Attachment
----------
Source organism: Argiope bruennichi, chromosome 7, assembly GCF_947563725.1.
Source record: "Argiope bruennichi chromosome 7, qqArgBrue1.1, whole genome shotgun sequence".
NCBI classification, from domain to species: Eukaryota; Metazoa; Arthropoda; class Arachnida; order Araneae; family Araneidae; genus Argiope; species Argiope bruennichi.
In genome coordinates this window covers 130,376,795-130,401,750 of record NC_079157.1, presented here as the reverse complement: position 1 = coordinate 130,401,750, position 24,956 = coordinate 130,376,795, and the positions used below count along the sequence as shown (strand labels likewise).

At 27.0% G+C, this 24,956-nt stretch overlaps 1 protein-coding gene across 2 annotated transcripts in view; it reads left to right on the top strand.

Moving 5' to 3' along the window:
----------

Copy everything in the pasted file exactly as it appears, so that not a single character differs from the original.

Source organism: Argiope bruennichi, chromosome 7, assembly GCF_947563725.1.
Source record: "Argiope bruennichi chromosome 7, qqArgBrue1.1, whole genome shotgun sequence".
NCBI classification, from domain to species: Eukaryota; Metazoa; Arthropoda; class Arachnida; order Araneae; family Araneidae; genus Argiope; species Argiope bruennichi.
In genome coordinates this window covers 130,376,795-130,401,750 of record NC_079157.1, presented here as the reverse complement: position 1 = coordinate 130,401,750, position 24,956 = coordinate 130,376,795, and the positions used below count along the sequence as shown (strand labels likewise).

At 27.0% G+C, this 24,956-nt stretch overlaps 1 protein-coding gene across 2 annotated transcripts in view; it reads left to right on the top strand.

Moving 5' to 3' along the window: